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The Time Machine / The Invisible Man by H.…

The Time Machine / The Invisible Man

by H. G. Wells

Other authors: See the other authors section.

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» See also 6 mentions

Showing 1-5 of 16 (next | show all)
Both these books are amazing and have definitely had a lasting effect on my perspective on Scifi and Spec fic (just like everyone else) ( )
  Vulco1 | Oct 12, 2018 |
Race Point Publishing has been putting out a series of reprints it calls The Knickerbocker Classics, which are presented in very elegant packaging, with an elastic closure and lovely cover designs. The stories reprinted here are, of course, timeless, and in addition the reader is provided with a comprehensive introduction that details the author’s life, a time-line at the end of the book, and a list of suggested further reading, including in this case a few 19th Century examples of science fiction and a somewhat longer list of books of science fiction history, biographies of the author, etc. A very handsome addition to any library! ( )
  thefirstalicat | Aug 27, 2018 |
The Time Machine: 4 stars

The father of sci-fi brings us the story of the Time Traveller. It's sensational, groundbreaking for its time, and strangely enough, has a humorous flare.

The Invisible Man: 5 stars

The Invisible Man reads like a horror novel. Thrilling, creepy, and compelling. Brings to mind Lovecraft's Re-Animator. ( )
  JaredOrlando | Aug 14, 2018 |
Considering this was written so long ago, H.G. Wells is really a master of early sci-fi writing. I really enjoyed the Time Machine (though it was heartbreaking in some ways). I recommend this one to my students and they generally actually really enjoy it (which they're surprised by, I think, since it seems to outdated). ( )
  justagirlwithabook | Aug 1, 2018 |
It's always hard to write two books at once. The Time Machine though the concept was very interesting was a rather boring read. Perhaps it is the century in which it was written? I found it a little hard to get into. The Invisible Man was better but also a little difficult to get into due to language and grammar. Both very fascinating reads. I can see why HG Wells is one of the fathers of modern science fiction. ( )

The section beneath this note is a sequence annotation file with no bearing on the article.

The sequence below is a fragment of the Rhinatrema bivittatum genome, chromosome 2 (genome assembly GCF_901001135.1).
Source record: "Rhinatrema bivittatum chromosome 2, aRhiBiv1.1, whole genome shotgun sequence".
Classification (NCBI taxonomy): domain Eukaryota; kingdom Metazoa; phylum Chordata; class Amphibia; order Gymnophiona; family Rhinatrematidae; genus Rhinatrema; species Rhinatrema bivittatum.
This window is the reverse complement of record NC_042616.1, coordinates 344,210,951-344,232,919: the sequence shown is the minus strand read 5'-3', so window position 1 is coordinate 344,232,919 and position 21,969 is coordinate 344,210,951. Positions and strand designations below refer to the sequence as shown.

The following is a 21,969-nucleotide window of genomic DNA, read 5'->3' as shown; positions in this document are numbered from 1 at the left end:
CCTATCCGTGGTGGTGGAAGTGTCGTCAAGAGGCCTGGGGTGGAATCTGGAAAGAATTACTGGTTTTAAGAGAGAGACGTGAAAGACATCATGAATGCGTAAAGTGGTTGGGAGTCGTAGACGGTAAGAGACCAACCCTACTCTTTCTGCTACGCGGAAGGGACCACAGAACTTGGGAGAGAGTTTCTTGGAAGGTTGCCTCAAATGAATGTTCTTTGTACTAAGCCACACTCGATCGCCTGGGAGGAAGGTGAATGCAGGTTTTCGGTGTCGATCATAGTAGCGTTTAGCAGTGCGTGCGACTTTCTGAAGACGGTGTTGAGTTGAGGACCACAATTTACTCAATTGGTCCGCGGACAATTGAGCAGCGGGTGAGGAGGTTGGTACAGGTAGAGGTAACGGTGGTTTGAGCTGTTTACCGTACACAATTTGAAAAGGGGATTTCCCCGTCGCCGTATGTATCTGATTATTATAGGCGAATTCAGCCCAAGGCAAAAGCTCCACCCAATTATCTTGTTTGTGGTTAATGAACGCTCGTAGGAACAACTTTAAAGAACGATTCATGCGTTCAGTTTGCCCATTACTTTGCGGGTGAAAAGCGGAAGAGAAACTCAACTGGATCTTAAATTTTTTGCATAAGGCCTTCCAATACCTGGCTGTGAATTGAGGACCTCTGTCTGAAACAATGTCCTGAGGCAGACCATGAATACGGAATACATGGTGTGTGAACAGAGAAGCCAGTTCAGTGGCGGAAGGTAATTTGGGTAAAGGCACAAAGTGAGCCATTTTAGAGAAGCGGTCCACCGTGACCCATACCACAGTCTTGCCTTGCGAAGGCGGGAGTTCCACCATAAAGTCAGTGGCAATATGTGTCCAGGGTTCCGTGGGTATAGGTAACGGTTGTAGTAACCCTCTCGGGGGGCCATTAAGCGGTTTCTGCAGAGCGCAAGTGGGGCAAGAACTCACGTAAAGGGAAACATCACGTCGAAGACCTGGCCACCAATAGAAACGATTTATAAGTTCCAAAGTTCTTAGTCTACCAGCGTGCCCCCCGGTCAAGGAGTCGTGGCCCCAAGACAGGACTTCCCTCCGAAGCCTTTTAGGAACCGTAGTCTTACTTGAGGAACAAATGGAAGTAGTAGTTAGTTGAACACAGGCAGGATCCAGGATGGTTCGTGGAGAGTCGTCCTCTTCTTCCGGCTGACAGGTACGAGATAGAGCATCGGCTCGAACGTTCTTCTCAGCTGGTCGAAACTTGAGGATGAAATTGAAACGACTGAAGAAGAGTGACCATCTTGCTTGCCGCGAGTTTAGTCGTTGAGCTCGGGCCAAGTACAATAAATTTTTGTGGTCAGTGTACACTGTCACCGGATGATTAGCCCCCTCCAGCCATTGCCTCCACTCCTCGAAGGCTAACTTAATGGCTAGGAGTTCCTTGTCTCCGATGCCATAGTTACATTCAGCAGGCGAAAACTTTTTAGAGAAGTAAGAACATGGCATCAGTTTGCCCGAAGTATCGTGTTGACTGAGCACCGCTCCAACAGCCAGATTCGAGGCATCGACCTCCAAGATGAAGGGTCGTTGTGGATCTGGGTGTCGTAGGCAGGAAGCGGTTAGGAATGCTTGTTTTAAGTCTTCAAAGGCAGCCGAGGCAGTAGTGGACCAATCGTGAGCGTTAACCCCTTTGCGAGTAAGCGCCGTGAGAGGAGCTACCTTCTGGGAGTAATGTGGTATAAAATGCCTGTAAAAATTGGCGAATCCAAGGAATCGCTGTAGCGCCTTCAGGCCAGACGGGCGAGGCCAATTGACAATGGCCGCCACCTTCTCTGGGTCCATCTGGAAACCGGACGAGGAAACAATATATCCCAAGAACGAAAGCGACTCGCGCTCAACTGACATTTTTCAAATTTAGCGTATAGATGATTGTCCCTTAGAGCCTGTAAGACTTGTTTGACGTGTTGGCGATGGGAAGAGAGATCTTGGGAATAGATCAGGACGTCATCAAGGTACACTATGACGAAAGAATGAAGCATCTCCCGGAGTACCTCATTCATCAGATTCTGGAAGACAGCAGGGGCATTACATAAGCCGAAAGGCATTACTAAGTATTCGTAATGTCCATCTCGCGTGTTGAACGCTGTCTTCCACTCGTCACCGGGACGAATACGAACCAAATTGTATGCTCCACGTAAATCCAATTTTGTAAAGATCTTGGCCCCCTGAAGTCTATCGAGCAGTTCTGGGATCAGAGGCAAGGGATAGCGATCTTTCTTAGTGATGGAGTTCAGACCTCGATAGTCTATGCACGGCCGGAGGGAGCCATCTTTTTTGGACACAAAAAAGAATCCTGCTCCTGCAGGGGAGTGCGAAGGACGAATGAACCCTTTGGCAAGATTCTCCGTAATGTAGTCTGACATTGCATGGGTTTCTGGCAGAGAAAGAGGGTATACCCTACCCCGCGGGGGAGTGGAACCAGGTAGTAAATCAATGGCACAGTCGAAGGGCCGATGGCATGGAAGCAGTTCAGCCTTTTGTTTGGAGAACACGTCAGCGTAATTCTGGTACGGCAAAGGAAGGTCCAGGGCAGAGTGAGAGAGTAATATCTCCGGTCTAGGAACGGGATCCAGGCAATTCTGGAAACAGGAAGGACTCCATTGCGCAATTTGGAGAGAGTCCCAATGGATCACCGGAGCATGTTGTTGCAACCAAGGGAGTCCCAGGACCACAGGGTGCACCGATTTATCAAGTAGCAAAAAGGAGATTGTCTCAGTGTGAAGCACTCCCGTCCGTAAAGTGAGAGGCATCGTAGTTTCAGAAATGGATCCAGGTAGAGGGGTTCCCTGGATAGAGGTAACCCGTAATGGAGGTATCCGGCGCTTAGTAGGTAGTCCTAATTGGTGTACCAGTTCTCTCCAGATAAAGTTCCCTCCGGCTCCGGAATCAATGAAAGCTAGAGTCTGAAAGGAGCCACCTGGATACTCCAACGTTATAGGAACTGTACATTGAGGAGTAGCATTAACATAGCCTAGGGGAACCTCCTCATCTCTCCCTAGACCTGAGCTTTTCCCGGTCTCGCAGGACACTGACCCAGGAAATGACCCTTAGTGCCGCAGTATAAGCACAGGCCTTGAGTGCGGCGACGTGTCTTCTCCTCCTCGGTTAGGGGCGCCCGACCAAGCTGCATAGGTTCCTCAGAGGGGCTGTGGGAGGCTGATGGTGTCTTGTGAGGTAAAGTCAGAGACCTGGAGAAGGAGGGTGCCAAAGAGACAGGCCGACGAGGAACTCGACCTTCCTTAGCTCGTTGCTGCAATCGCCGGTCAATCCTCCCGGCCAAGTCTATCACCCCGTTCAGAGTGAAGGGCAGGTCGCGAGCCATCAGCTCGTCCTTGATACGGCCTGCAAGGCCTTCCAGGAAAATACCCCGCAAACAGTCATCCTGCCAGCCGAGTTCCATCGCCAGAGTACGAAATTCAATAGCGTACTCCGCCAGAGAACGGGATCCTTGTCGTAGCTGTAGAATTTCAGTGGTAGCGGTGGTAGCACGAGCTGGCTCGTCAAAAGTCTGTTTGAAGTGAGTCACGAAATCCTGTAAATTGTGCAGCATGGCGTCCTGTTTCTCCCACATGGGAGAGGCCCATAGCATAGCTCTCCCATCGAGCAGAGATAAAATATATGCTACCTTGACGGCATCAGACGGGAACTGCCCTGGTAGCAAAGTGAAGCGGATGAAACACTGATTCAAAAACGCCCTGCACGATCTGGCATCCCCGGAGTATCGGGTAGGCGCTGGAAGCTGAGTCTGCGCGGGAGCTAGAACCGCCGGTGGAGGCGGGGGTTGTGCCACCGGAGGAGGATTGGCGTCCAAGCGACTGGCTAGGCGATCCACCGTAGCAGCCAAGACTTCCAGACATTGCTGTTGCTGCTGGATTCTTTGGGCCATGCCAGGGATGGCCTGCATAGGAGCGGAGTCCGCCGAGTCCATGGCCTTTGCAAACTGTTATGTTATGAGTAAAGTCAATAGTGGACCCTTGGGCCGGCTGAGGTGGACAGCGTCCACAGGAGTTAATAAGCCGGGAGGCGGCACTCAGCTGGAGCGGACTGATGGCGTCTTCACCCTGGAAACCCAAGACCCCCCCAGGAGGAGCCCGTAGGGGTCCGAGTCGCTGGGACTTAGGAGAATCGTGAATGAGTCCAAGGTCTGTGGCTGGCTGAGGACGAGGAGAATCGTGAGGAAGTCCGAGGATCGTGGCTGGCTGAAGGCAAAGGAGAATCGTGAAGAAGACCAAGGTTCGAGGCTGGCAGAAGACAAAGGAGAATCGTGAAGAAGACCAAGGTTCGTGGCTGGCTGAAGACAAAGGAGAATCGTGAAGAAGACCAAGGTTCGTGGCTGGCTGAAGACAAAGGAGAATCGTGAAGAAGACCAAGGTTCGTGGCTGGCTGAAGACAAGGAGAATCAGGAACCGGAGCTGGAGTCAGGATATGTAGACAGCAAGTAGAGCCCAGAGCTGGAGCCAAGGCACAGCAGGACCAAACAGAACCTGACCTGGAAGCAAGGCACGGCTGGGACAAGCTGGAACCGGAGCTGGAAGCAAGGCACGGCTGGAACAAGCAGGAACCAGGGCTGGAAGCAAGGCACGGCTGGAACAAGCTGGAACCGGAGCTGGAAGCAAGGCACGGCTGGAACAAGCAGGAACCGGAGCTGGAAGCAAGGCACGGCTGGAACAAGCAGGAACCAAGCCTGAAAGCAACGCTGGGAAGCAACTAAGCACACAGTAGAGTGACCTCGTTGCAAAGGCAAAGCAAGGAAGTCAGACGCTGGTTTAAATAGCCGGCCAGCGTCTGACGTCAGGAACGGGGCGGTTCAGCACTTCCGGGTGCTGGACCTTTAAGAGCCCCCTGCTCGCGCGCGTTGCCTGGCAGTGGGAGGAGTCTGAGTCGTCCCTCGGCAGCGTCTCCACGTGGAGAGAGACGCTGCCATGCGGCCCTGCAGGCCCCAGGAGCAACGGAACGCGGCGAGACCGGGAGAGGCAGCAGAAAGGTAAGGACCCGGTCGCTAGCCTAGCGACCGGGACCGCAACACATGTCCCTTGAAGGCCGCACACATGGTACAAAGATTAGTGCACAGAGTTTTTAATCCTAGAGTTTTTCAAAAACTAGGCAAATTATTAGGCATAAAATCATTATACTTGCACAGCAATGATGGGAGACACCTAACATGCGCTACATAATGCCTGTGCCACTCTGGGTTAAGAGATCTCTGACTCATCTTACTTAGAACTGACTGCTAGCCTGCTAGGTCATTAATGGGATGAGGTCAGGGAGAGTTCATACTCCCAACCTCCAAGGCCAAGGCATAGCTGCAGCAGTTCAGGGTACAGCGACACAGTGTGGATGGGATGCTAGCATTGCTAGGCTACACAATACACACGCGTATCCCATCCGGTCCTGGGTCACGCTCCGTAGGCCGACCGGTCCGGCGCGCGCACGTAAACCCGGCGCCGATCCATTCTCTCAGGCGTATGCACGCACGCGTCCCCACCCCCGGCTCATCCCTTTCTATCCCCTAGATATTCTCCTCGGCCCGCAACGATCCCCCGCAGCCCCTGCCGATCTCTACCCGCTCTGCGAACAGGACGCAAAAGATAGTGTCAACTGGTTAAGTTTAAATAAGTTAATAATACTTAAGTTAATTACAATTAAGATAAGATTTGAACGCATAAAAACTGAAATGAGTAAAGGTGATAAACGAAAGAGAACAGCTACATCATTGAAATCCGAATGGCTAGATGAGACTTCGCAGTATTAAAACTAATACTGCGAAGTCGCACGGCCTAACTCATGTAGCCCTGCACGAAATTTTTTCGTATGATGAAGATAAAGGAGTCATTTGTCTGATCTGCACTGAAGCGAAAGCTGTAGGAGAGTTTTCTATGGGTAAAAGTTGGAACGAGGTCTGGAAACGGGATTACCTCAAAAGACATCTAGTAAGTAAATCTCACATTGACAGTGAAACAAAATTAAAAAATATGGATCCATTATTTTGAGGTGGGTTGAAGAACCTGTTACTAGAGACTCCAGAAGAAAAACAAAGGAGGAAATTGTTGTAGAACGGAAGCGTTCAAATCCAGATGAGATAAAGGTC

TheReadingMermaid | May 6, 2018 |
Showing 1-5 of 16 (next | show all)
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Author nameRoleType of authorWork?Status
Wells, H. G.Authorprimary authorall editionsconfirmed
Batchelor, John CalvinIntroductionsecondary authorsome editionsconfirmed
Mac Adam, AlfredIntroductionsecondary authorsome editionsconfirmed
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The Time Traveller (for so it will be convenient to speak of him) was expounding a recondite matter to us. (The Time Machine)
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(Click to show. Warning: May contain spoilers.)
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"His goggling spectacles and ghastly bandaged face under the penthouse of his hat came with a disagreeable suddenness out of the darkness," Wells wrote in The Invisible Man. H. G. Wells described wonders of science and imagined possible futures, meanwhile critiquing his own society and contributing more to the science fiction genre than almost any other writer. This collection brings two of Well's most beloved classics together in one volume. It also includes a discussion of the films inspired by the novels, reviews of Wells's works, and discussion questions.… (more)

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Penguin Australia

An edition of this book was published by Penguin Australia.

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